But then I’d tried to get a solid notion of what the Jindrich could field – the Rumena were the most powerful sigil by far, but there was a reason the Jindrich Sigil was the undisputed runner-up – but all that accomplished was making clear the scope of the problem. Mighty Jindrich’s envoy, fresh off the pact we’d made behind the back of the rest of the city, had informed me they had around one hundred and fifty Mighty of varying ranks they could bring into the fight when time came. We’d bribed three lesser sigils going thirsty with blocks of ice for information on the same subject, since ice was a lot easier to transport and didn’t require a highly visible fairy gate to deliver, and we’d gotten three different numbers between one and four hundred. Now, at the scale of the kind of battles I’d fought on the surface, a variation of a few hundred wouldn’t mean much. But down here? It’d made no sense to me. All the sigils had small territories, were bound to keep a vigilant eye on each other and constant raids should give them a good idea of enemy strength.
Diabolist figured it out first, because we had gotten some very precise out of those bribes that was the same over all three reports. Small details, like the first rylleh under Jindrich being able to shapeshift and the four shapes it could use, or that the third and fourth under Rumena usually fought as a pair. It wasn’t that the drow were shit at spying, I knew they weren’t. There was a Secret that was pretty close to fae glamour, after all, which was why Ivah had taken so well to it in the first place. It was just that, in fights between sigils, usually the only people that actually mattered to the outcome were the ten, fifteen strongest Mighty. Raids succeeded or failed depending on who was leading the attack and the defence. Why would anyone bother keeping track of how many dzulu there were when a single rylleh could tear through an entire cohort without even working up a sweat? We could and had gotten mostly reliable information on those particular individuals, but getting irritated that no one could give me good troop assessments was rather missing the point.
I wouldn’t win or lose the Battle of Great Strycht through dzulu and lesser Mighty, so instead of getting lost in a maze of unreliable reports I needed to focus on the aspects that would actually make me come out on top. Namely, that most of those people were at each other’s throats if not actively trying to kill each other even as I planned. When you looked at it through that lens, the situation was a lot less grim. For one, my own army was larger than the Rumena Sigil’s and I’d bet on my Peerage over their Mighty any day. My lords had lost nothing of their old prowess and gained much from Winter. Considering the Rumena were the most powerful tribe in Strycht, that meant I could expect that if it came to a slugging match I could come out on top against any one sigil – barring an unexpectedly powerful Mighty fucking up my day, which was admittedly quite possible. The crux of this, then, would be preventing the sigils of Strycht from actually unifying against me. Which wasn’t nearly as hard as it should have been, given that I was an eldritch invader of dubious purposes and origins. Unfortunately, there was also the Longstride Cabal to account for.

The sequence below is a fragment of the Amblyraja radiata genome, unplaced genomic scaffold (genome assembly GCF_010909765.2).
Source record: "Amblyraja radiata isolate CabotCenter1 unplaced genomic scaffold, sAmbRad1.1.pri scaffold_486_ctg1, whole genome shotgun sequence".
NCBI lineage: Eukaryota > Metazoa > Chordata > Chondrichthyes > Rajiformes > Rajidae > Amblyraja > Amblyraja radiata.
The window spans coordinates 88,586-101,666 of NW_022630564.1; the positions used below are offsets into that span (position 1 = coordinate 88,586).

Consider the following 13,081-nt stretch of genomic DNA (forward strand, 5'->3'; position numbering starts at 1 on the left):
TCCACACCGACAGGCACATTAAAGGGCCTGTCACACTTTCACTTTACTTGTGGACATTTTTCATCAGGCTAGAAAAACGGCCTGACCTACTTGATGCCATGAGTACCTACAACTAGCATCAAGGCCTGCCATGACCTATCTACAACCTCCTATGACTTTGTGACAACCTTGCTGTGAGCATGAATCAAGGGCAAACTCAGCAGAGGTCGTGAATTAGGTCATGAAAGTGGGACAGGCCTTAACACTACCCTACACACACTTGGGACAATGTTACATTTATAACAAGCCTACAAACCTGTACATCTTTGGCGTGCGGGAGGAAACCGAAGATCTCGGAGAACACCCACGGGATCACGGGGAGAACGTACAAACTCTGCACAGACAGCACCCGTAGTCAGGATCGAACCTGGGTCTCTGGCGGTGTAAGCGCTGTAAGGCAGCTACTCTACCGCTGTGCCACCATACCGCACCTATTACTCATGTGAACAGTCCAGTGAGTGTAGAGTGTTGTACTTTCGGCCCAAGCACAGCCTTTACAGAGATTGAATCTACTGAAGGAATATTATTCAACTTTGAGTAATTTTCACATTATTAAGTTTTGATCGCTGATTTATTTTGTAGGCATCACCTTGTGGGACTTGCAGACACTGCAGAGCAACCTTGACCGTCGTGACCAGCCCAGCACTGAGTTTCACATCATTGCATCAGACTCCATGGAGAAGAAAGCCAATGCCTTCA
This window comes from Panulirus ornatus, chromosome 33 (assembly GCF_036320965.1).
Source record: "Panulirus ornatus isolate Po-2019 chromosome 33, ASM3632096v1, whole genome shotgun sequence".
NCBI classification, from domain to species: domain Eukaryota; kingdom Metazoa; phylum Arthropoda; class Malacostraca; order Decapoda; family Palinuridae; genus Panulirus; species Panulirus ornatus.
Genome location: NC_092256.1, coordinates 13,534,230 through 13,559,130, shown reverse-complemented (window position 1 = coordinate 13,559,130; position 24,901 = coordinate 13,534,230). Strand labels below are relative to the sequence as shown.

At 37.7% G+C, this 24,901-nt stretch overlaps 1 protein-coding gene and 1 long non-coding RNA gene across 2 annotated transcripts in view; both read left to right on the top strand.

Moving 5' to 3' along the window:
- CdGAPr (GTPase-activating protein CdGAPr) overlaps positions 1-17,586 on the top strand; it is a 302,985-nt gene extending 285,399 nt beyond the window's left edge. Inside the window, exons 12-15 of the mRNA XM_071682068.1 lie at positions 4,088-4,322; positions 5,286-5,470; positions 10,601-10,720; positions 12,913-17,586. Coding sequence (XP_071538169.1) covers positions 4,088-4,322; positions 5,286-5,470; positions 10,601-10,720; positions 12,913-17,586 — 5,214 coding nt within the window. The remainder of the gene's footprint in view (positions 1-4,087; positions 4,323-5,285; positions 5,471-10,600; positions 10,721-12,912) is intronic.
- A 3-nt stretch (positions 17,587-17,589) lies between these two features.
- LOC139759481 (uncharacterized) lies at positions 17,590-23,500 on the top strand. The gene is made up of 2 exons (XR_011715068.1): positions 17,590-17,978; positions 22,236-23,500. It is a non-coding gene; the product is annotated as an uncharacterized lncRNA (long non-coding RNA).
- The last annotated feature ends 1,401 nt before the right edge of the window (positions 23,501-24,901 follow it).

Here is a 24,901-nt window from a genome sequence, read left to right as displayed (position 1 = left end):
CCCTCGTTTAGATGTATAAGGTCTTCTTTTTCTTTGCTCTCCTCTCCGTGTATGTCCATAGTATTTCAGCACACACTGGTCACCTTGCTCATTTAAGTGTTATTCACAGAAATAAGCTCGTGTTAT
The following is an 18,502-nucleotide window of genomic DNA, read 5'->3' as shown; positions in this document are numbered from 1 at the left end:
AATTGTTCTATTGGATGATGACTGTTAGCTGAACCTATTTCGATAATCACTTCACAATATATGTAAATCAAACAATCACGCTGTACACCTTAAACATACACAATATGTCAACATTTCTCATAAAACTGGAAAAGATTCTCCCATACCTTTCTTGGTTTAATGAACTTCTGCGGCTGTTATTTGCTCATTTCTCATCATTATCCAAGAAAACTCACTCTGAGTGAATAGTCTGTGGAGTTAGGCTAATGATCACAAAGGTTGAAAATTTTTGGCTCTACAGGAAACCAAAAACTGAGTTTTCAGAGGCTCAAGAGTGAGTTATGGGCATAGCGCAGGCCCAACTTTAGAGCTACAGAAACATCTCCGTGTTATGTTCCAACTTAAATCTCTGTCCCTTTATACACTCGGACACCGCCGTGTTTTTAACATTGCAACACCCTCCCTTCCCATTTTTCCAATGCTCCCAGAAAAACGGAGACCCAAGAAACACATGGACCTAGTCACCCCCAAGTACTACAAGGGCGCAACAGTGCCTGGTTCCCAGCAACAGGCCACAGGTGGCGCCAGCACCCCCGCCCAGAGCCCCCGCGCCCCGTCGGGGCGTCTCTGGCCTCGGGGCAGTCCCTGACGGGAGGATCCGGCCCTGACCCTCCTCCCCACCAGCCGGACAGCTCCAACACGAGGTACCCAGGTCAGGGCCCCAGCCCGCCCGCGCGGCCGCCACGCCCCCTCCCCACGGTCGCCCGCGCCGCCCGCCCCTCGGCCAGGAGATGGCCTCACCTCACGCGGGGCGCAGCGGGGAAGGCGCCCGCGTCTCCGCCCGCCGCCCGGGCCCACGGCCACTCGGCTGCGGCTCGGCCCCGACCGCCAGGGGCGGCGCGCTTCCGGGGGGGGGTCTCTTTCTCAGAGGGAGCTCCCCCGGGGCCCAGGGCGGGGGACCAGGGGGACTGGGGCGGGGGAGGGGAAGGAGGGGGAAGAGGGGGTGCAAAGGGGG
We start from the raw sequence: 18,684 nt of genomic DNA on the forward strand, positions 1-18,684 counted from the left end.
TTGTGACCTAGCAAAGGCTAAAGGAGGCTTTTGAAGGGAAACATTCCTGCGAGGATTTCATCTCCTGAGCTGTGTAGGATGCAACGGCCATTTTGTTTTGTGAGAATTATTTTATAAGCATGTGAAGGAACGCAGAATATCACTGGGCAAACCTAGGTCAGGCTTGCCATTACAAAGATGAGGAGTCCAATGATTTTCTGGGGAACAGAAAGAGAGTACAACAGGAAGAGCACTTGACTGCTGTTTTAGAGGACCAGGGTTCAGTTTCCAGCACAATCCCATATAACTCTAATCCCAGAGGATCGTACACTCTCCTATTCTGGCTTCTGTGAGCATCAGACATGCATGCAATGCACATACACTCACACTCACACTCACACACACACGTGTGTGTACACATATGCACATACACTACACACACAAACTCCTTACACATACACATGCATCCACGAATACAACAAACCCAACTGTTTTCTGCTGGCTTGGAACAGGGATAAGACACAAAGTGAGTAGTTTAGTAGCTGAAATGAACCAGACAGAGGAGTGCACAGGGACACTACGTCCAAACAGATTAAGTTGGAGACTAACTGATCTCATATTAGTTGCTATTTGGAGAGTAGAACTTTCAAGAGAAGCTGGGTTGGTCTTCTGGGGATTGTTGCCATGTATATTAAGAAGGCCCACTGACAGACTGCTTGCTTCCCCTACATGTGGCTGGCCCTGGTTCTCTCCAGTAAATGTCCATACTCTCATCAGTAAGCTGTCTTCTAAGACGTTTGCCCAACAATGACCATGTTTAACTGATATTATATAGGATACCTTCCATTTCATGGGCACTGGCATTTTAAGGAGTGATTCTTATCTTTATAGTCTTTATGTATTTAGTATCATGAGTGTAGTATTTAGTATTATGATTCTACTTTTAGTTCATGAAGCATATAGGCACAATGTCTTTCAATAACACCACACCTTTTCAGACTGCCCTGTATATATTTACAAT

Two hundred of the most dangerous Mighty in the Everdark apt to pop out at any moment to come straight for my head, and probably the Peerage’s too for good measure. They weren’t here for territory or wealth, all they wanted was the glory of crushing me. Which meant negotiating with them in any way was effectively impossible unless I could punctuate my offer with ‘or you will immediately die’, and even then it might be a toss-up. I’d picked the brains of my lords for a little more on the Longstrides, wondering if the angle of promising them a battle at a designated time and place could get them off my back long enough to deal with the Strycht sigils. I’d gotten some pretty heart laughs in response, as my Peerage assumed that I was actually joking. Cultural divide, I decided. The whole glory in battle thing was tied pretty heavily to honour, back home, but in the Everdark was the word was only ever used in the sense meaning ‘respect’. The whole rules of behaviour part of drow culture had been pretty much ripped out and replaced with the Tenets of Night when Sve Noc decided it was time for a regime change… however long ago that’d been.
Since sidelining the Longstride Sigil wasn’t an option, I had to either secure the city before they arrived or make them part of the plan somehow.